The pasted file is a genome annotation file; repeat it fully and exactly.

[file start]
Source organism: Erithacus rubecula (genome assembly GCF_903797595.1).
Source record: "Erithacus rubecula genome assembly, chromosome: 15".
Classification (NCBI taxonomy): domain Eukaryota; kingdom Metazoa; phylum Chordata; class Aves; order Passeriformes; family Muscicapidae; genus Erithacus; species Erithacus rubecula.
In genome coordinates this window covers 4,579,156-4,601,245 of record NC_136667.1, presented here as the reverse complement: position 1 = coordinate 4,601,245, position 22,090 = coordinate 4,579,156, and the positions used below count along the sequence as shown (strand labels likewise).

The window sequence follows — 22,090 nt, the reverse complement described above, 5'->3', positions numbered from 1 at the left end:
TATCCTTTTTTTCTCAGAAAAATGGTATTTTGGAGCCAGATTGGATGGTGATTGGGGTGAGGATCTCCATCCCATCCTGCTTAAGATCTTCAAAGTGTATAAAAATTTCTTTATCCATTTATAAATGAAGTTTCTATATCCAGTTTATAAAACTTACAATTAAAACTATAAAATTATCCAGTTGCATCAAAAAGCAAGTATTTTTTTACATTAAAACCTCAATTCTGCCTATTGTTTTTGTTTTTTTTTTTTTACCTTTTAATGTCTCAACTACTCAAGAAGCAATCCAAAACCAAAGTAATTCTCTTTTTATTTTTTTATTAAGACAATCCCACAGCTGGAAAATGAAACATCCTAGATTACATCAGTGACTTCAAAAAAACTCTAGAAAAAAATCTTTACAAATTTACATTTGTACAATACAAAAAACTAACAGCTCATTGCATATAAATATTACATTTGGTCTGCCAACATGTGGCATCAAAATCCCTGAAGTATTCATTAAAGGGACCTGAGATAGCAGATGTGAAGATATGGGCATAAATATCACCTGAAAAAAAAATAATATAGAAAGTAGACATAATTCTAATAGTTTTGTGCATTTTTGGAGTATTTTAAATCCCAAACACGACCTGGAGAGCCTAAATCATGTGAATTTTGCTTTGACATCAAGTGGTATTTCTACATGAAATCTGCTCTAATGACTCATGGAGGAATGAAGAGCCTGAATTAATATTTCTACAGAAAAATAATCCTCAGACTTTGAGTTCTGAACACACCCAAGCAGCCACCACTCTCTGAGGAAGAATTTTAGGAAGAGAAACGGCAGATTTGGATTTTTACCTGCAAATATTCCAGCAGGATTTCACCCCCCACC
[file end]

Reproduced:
Source organism: Erithacus rubecula (genome assembly GCF_903797595.1).
Source record: "Erithacus rubecula genome assembly, chromosome: 15".
Classification (NCBI taxonomy): domain Eukaryota; kingdom Metazoa; phylum Chordata; class Aves; order Passeriformes; family Muscicapidae; genus Erithacus; species Erithacus rubecula.
In genome coordinates this window covers 4,579,156-4,601,245 of record NC_136667.1, presented here as the reverse complement: position 1 = coordinate 4,601,245, position 22,090 = coordinate 4,579,156, and the positions used below count along the sequence as shown (strand labels likewise).

The window sequence follows — 22,090 nt, the reverse complement described above, 5'->3', positions numbered from 1 at the left end:
TATCCTTTTTTTCTCAGAAAAATGGTATTTTGGAGCCAGATTGGATGGTGATTGGGGTGAGGATCTCCATCCCATCCTGCTTAAGATCTTCAAAGTGTATAAAAATTTCTTTATCCATTTATAAATGAAGTTTCTATATCCAGTTTATAAAACTTACAATTAAAACTATAAAATTATCCAGTTGCATCAAAAAGCAAGTATTTTTTTACATTAAAACCTCAATTCTGCCTATTGTTTTTGTTTTTTTTTTTTTACCTTTTAATGTCTCAACTACTCAAGAAGCAATCCAAAACCAAAGTAATTCTCTTTTTATTTTTTTATTAAGACAATCCCACAGCTGGAAAATGAAACATCCTAGATTACATCAGTGACTTCAAAAAAACTCTAGAAAAAAATCTTTACAAATTTACATTTGTACAATACAAAAAACTAACAGCTCATTGCATATAAATATTACATTTGGTCTGCCAACATGTGGCATCAAAATCCCTGAAGTATTCATTAAAGGGACCTGAGATAGCAGATGTGAAGATATGGGCATAAATATCACCTGAAAAAAAAATAATATAGAAAGTAGACATAATTCTAATAGTTTTGTGCATTTTTGGAGTATTTTAAATCCCAAACACGACCTGGAGAGCCTAAATCATGTGAATTTTGCTTTGACATCAAGTGGTATTTCTACATGAAATCTGCTCTAATGACTCATGGAGGAATGAAGAGCCTGAATTAATATTTCTACAGAAAAATAATCCTCAGACTTTGAGTTCTGAACACACCCAAGCAGCCACCACTCTCTGAGGAAGAATTTTAGGAAGAGAAACGGCAGATTTGGATTTTTACCTGCAAATATTCCAGCAGGATTTCACCCCCCACC